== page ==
chromatophore

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Related to Erythrophores: Xanthophores, Cyanophore

chro·mat·o·phore

 (krō-măt′ə-fôr′)
n.
1. Any of several types of pigment cells, especially one found in a fish, amphibian, or reptile.
2. A multicellular organ in cephalopods that contains pigment cells.
3. A specialized pigment-bearing organelle in certain photosynthetic bacteria.

chromatophore

(ˈkrəʊmətəˌfɔː)
n
1. (Zoology) a cell in the skin of frogs, chameleons, etc, in which pigment is concentrated or dispersed, causing the animal to change colour
2. (Botany) another name for chromoplast
ˌchromatoˈphoric, chromatophorous adj

chro•mat•o•phore

(krəˈmæt əˌfɔr, -ˌfoʊr)

n.
1. a cell containing pigment, esp. one that produces a temporary color, as in cuttlefishes.
2. one of the colored plastids in plant cells.
[1860–65]
chro•mat`o•phor′ic (-ˈfɔr ɪk, -ˈfɒr-) chro•ma•toph•or•ous (ˌkroʊ məˈtɒf ər əs) adj.
References in periodicals archive ?
The colors of melanophores, erythrophores, xanthophores, and cyano-phores are generated by light absorbance on biogenic pigmentary substances that are contained in organelles (chromatosomes).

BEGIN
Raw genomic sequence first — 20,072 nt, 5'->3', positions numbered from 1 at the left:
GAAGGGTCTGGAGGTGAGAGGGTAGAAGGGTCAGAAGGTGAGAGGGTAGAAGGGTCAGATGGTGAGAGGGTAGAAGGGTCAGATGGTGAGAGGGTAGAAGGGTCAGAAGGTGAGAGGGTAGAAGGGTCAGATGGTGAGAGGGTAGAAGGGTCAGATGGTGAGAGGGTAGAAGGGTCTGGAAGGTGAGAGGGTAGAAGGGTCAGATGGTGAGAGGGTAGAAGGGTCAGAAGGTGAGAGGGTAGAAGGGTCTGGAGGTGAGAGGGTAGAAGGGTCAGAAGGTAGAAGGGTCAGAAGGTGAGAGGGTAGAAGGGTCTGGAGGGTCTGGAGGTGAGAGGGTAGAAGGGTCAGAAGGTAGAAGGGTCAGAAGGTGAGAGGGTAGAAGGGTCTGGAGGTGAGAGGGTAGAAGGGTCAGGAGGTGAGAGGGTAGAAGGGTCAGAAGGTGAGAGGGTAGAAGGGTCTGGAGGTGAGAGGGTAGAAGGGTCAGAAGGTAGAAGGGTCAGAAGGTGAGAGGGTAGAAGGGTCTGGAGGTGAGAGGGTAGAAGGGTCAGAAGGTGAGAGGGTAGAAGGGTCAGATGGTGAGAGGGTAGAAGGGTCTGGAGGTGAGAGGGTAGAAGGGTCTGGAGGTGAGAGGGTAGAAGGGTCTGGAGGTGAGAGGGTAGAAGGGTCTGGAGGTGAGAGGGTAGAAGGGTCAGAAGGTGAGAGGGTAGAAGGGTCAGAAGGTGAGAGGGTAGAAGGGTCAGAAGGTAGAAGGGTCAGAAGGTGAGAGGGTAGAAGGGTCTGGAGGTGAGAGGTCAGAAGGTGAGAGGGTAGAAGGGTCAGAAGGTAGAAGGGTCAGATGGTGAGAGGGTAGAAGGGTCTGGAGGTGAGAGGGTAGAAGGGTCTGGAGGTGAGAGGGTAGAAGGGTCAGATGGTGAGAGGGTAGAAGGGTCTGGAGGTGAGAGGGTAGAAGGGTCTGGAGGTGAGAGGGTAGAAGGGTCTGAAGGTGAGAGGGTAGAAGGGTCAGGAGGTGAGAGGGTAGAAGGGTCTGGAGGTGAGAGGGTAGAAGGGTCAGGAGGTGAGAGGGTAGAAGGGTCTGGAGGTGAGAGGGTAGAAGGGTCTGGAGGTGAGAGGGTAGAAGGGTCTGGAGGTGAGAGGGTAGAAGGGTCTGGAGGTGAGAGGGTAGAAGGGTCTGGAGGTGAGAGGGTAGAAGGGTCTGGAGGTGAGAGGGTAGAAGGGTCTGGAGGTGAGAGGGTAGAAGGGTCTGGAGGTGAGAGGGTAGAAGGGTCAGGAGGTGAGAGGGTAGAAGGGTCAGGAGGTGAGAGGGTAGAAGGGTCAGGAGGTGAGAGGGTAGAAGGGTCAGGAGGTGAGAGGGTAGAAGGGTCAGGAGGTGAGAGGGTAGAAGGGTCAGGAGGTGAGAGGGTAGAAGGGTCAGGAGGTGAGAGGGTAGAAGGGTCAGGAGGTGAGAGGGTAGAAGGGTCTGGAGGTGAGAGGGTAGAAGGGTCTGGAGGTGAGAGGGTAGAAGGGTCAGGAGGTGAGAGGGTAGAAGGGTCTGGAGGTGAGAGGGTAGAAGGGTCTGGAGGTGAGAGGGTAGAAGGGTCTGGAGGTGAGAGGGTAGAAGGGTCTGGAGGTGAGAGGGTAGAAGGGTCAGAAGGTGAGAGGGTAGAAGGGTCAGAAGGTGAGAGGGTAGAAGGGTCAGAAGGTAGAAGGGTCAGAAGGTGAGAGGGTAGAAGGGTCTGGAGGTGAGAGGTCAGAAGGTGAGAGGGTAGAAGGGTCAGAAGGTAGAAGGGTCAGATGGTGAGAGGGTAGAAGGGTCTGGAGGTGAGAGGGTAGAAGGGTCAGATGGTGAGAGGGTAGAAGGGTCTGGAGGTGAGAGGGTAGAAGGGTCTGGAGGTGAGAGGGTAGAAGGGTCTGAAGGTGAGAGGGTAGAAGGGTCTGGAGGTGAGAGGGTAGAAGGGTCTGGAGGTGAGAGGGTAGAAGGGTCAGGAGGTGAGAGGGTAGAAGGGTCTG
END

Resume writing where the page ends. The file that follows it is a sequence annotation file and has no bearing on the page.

When Siamese fighting fish encounter certain stressful or threatening environmental conditions, such as exposure to toxic chemicals, the erythrophores change appearance.
alalunga consistently had more erythrophores on the dorsal edge of the trunk and tail in front of the caudal peduncle than did T.
W7 also inhibits pigment aggregation in cultured fish melanophores and erythrophores (Xiphophorus maculatus, Oshima et al.
Ionic requirements for PCH-induced pigment aggregation in the freshwater shrimp, Macrobrachium potiuna, erythrophores.
Taylor (1992) has demonstrated pigment granules in goldfish erythrophores arrayed along narrow ER cisternae, apparently in a stretched state.
Pigment granules remain dispersed in cultured Xi-phophorus maculatus erythrophores perfused with 10 [mu]M A23187 and EGTA-buffered, [10.